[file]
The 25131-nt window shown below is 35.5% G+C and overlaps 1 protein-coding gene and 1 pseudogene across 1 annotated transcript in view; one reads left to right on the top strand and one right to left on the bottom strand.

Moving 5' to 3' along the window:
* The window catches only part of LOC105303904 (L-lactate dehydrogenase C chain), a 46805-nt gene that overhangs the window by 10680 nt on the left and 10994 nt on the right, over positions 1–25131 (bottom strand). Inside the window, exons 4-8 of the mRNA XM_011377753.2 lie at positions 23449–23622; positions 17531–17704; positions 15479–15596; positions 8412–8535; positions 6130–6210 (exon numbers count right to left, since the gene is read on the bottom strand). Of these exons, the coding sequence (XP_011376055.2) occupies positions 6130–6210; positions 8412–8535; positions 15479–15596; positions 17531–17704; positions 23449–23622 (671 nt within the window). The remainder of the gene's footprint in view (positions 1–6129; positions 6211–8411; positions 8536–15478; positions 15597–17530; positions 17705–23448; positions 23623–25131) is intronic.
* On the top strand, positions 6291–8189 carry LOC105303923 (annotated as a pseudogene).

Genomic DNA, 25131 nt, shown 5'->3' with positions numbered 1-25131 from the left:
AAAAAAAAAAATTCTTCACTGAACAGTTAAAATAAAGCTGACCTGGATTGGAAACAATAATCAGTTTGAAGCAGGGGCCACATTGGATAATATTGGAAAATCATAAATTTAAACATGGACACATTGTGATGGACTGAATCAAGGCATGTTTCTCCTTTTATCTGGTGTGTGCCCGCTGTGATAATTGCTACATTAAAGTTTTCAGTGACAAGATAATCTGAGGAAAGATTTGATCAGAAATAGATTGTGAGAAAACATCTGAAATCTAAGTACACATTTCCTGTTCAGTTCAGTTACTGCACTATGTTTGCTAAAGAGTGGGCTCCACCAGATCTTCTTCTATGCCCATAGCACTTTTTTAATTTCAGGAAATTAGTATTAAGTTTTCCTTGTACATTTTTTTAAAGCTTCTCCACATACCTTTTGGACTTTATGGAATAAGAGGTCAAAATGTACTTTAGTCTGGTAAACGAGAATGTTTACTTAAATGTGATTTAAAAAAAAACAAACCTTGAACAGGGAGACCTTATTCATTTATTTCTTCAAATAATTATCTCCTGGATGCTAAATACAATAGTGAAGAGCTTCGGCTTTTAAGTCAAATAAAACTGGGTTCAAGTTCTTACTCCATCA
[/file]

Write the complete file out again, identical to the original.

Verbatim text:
The 25131-nt window shown below is 35.5% G+C and overlaps 1 protein-coding gene and 1 pseudogene across 1 annotated transcript in view; one reads left to right on the top strand and one right to left on the bottom strand.

Moving 5' to 3' along the window:
* The window catches only part of LOC105303904 (L-lactate dehydrogenase C chain), a 46805-nt gene that overhangs the window by 10680 nt on the left and 10994 nt on the right, over positions 1–25131 (bottom strand). Inside the window, exons 4-8 of the mRNA XM_011377753.2 lie at positions 23449–23622; positions 17531–17704; positions 15479–15596; positions 8412–8535; positions 6130–6210 (exon numbers count right to left, since the gene is read on the bottom strand). Of these exons, the coding sequence (XP_011376055.2) occupies positions 6130–6210; positions 8412–8535; positions 15479–15596; positions 17531–17704; positions 23449–23622 (671 nt within the window). The remainder of the gene's footprint in view (positions 1–6129; positions 6211–8411; positions 8536–15478; positions 15597–17530; positions 17705–23448; positions 23623–25131) is intronic.
* On the top strand, positions 6291–8189 carry LOC105303923 (annotated as a pseudogene).

Genomic DNA, 25131 nt, shown 5'->3' with positions numbered 1-25131 from the left:
AAAAAAAAAAATTCTTCACTGAACAGTTAAAATAAAGCTGACCTGGATTGGAAACAATAATCAGTTTGAAGCAGGGGCCACATTGGATAATATTGGAAAATCATAAATTTAAACATGGACACATTGTGATGGACTGAATCAAGGCATGTTTCTCCTTTTATCTGGTGTGTGCCCGCTGTGATAATTGCTACATTAAAGTTTTCAGTGACAAGATAATCTGAGGAAAGATTTGATCAGAAATAGATTGTGAGAAAACATCTGAAATCTAAGTACACATTTCCTGTTCAGTTCAGTTACTGCACTATGTTTGCTAAAGAGTGGGCTCCACCAGATCTTCTTCTATGCCCATAGCACTTTTTTAATTTCAGGAAATTAGTATTAAGTTTTCCTTGTACATTTTTTTAAAGCTTCTCCACATACCTTTTGGACTTTATGGAATAAGAGGTCAAAATGTACTTTAGTCTGGTAAACGAGAATGTTTACTTAAATGTGATTTAAAAAAAAACAAACCTTGAACAGGGAGACCTTATTCATTTATTTCTTCAAATAATTATCTCCTGGATGCTAAATACAATAGTGAAGAGCTTCGGCTTTTAAGTCAAATAAAACTGGGTTCAAGTTCTTACTCCATCA